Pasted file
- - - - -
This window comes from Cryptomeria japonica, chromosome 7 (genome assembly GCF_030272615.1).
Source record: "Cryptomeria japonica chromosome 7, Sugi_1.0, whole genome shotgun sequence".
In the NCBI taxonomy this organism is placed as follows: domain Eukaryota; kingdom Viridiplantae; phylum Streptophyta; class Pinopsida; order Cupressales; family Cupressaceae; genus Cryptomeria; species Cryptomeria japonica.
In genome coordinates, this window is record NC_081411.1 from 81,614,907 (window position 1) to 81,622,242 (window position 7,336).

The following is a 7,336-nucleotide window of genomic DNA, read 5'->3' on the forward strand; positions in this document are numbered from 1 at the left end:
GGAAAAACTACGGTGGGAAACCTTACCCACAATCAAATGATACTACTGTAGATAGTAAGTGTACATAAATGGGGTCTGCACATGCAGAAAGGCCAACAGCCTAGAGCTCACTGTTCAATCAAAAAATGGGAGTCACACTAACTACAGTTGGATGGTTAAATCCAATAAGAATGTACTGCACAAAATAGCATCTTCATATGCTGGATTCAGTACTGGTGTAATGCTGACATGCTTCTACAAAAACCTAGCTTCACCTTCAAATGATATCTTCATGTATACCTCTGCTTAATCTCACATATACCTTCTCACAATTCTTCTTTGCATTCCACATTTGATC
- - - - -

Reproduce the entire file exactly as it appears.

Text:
This window comes from Cryptomeria japonica, chromosome 7 (genome assembly GCF_030272615.1).
Source record: "Cryptomeria japonica chromosome 7, Sugi_1.0, whole genome shotgun sequence".
In the NCBI taxonomy this organism is placed as follows: domain Eukaryota; kingdom Viridiplantae; phylum Streptophyta; class Pinopsida; order Cupressales; family Cupressaceae; genus Cryptomeria; species Cryptomeria japonica.
In genome coordinates, this window is record NC_081411.1 from 81,614,907 (window position 1) to 81,622,242 (window position 7,336).

The following is a 7,336-nucleotide window of genomic DNA, read 5'->3' on the forward strand; positions in this document are numbered from 1 at the left end:
GGAAAAACTACGGTGGGAAACCTTACCCACAATCAAATGATACTACTGTAGATAGTAAGTGTACATAAATGGGGTCTGCACATGCAGAAAGGCCAACAGCCTAGAGCTCACTGTTCAATCAAAAAATGGGAGTCACACTAACTACAGTTGGATGGTTAAATCCAATAAGAATGTACTGCACAAAATAGCATCTTCATATGCTGGATTCAGTACTGGTGTAATGCTGACATGCTTCTACAAAAACCTAGCTTCACCTTCAAATGATATCTTCATGTATACCTCTGCTTAATCTCACATATACCTTCTCACAATTCTTCTTTGCATTCCACATTTGATC